Chlorine gas is, of course, Cl2, not Cl-. I suppose that in principle if you had enough of the ion sitting around with the right other substances, you could manage to get it to react to form a poisonous gas, but then again, people don't seem to have too much problem with dying by standing next to brackish water (lots of chlorine from the dissolved salt) or hydrochloric acid, so I'd think the risks from that are slight. The hydrazine explanation sounds more reasonable to me, but it's been a few years since I was a chemist.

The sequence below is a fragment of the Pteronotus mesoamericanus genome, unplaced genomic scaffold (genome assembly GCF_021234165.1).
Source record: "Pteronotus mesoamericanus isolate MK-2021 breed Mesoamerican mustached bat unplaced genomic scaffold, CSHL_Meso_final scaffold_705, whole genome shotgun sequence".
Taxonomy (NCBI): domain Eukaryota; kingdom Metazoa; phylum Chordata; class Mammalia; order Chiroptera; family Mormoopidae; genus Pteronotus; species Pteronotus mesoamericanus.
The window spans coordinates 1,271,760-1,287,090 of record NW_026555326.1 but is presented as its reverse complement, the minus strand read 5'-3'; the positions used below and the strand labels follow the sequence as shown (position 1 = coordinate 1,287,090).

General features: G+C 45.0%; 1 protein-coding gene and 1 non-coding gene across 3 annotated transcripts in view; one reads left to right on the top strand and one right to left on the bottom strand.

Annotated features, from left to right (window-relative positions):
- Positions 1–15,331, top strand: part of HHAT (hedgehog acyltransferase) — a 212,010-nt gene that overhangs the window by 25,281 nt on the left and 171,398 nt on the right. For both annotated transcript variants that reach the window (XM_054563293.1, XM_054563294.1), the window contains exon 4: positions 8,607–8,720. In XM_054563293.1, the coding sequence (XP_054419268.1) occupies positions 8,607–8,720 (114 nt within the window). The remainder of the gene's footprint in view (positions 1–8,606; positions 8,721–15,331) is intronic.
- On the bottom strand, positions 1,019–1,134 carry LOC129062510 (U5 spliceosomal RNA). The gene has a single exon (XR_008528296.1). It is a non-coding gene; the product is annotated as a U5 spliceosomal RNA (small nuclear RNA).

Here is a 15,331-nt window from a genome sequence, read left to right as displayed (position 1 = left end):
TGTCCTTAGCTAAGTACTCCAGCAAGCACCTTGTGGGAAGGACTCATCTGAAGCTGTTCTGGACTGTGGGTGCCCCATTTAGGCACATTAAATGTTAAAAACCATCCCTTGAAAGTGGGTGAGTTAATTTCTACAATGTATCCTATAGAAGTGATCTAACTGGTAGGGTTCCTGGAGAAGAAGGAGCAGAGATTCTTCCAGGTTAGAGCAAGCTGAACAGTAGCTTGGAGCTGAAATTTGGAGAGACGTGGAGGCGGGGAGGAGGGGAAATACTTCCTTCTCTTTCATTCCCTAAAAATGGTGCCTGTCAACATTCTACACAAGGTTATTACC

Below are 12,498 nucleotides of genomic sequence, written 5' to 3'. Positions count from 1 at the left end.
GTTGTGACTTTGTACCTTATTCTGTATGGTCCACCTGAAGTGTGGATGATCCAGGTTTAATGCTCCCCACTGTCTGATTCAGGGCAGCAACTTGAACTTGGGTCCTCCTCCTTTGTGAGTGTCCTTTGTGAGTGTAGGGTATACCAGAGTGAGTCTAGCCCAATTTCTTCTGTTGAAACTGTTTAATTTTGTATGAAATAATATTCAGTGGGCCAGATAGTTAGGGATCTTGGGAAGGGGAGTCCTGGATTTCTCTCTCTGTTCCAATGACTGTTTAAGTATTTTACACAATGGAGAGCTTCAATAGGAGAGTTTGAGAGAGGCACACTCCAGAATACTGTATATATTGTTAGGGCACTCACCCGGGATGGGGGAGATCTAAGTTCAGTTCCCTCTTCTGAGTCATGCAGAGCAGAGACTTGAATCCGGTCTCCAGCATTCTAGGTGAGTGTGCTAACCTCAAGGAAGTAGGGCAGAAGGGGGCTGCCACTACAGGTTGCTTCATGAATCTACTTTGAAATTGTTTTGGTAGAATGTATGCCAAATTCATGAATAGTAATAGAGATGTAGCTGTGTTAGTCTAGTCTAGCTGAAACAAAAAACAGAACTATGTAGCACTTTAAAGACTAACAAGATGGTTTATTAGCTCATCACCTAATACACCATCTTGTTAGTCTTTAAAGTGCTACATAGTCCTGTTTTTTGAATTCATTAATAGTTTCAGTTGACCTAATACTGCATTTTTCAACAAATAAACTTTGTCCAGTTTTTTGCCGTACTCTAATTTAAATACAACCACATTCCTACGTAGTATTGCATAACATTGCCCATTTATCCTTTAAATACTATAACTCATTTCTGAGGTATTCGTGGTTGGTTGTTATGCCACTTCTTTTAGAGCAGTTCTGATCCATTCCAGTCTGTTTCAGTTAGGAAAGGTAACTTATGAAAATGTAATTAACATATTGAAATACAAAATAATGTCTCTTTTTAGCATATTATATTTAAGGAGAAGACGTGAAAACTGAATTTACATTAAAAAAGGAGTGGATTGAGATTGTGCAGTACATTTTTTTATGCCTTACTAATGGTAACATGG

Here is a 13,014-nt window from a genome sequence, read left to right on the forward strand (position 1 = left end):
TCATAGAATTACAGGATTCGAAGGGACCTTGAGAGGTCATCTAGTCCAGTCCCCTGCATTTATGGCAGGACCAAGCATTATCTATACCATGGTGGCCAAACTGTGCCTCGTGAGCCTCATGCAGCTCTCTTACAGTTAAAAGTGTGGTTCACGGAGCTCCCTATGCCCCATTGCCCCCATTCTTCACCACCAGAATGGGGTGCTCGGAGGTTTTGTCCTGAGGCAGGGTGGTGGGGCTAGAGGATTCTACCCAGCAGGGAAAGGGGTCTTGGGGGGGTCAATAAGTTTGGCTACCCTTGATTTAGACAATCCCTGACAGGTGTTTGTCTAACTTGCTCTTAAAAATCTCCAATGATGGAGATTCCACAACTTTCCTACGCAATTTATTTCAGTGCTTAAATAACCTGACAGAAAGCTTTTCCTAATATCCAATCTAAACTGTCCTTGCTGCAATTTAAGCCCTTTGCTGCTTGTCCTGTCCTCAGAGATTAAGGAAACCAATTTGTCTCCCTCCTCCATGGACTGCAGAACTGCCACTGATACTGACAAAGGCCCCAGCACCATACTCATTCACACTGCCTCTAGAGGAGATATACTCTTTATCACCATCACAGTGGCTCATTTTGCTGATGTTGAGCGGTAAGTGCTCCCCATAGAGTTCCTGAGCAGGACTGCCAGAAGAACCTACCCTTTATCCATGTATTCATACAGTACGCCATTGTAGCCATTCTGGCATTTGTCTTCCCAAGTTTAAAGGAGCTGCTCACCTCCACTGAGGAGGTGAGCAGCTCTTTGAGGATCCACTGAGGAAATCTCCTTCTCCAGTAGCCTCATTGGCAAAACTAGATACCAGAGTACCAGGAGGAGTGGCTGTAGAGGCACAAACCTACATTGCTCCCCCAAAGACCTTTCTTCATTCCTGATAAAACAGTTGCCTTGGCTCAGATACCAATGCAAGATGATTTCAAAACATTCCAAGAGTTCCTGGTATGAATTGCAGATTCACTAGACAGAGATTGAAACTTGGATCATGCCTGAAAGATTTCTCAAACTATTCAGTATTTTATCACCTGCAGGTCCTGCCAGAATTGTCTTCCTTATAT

Actually, checking my various texts and the CRC, it looks like ClO- (hypochlorite) is a typical bleaching agent but is not overly involved with redox reactions in that the standard reduction potential is not large. As Squink says, ClO3- (chlorate) is another story entirely, but I would have thought that people who make bleach would want to create a product that isn't likely to lead to the formation of this less than entirely charming species.